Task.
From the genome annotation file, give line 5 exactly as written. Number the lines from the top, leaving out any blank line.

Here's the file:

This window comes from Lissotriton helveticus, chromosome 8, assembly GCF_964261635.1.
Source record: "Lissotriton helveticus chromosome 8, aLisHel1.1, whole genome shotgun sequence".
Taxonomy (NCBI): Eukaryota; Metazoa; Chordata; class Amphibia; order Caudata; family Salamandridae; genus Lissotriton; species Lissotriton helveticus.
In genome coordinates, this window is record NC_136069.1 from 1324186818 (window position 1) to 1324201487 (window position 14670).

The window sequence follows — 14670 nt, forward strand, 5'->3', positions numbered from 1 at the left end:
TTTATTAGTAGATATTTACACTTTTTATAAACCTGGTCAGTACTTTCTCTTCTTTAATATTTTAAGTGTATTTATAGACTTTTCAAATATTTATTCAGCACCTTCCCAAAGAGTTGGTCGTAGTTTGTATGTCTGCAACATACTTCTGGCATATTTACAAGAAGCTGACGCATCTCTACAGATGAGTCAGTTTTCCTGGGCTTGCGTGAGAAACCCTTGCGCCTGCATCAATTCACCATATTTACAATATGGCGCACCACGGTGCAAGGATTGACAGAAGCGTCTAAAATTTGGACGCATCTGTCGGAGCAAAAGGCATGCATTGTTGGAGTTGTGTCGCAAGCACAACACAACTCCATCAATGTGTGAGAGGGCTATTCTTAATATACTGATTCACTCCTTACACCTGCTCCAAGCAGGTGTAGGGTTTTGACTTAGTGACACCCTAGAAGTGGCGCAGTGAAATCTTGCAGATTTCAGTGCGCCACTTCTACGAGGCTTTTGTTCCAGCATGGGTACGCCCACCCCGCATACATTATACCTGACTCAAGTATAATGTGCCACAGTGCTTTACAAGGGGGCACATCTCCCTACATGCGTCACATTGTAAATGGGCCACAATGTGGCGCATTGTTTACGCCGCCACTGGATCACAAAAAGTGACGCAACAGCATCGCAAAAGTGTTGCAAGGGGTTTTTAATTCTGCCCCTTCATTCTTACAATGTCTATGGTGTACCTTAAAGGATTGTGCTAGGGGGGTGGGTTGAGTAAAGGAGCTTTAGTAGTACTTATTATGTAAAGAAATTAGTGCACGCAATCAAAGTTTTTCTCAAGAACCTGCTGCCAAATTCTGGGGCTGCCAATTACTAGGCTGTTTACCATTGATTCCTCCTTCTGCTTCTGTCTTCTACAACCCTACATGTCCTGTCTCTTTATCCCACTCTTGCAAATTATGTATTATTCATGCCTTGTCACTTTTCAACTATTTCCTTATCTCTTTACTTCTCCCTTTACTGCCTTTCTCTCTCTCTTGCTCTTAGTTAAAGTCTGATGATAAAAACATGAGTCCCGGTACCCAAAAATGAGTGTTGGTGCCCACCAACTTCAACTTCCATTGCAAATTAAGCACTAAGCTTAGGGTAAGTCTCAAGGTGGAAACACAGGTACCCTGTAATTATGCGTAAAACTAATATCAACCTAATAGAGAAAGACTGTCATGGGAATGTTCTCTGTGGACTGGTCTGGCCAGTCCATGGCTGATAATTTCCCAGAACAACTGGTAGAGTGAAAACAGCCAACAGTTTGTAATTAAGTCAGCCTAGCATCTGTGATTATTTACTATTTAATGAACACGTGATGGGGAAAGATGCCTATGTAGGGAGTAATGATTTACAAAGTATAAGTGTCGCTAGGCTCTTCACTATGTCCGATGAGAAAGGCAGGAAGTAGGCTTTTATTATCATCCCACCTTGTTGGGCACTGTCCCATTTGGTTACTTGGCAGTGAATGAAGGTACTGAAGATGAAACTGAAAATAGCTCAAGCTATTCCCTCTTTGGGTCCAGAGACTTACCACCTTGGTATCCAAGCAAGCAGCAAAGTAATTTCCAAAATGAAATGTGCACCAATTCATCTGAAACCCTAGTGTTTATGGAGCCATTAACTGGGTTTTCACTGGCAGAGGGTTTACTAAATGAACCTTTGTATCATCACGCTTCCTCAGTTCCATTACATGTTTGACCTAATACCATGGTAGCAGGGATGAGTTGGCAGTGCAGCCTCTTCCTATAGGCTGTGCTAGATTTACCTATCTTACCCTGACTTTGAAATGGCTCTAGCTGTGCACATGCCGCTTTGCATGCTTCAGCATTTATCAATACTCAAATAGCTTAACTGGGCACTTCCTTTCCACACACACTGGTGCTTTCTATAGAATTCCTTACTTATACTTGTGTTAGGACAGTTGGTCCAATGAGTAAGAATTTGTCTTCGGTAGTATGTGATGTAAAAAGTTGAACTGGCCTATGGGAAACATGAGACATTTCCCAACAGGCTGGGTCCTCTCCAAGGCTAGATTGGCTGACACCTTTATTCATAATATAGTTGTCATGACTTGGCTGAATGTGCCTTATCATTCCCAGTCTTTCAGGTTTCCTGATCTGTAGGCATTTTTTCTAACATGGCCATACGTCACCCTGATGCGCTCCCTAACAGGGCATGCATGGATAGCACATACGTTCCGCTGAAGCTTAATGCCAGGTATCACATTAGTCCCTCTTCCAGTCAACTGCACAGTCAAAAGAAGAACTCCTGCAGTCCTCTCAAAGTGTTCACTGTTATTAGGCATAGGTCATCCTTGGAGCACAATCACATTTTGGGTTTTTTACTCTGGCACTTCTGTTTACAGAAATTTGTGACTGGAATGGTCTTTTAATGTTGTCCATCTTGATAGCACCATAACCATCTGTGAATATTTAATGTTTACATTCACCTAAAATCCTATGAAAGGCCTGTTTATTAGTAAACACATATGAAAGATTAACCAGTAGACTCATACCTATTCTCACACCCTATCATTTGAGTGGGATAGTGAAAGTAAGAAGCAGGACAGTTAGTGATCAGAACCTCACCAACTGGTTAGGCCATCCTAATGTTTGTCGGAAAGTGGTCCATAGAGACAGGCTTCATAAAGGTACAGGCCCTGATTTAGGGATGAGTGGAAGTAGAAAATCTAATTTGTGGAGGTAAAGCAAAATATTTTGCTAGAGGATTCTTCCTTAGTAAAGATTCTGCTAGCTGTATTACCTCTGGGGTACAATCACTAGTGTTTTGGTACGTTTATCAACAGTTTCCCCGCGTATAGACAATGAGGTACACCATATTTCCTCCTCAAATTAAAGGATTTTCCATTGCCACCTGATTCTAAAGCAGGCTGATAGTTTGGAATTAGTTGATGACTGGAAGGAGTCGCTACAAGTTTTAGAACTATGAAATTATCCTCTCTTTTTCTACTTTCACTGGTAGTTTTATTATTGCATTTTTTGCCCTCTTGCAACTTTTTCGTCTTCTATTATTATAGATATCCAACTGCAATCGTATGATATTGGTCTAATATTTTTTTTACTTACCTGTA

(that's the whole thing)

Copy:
The window sequence follows — 14670 nt, forward strand, 5'->3', positions numbered from 1 at the left end: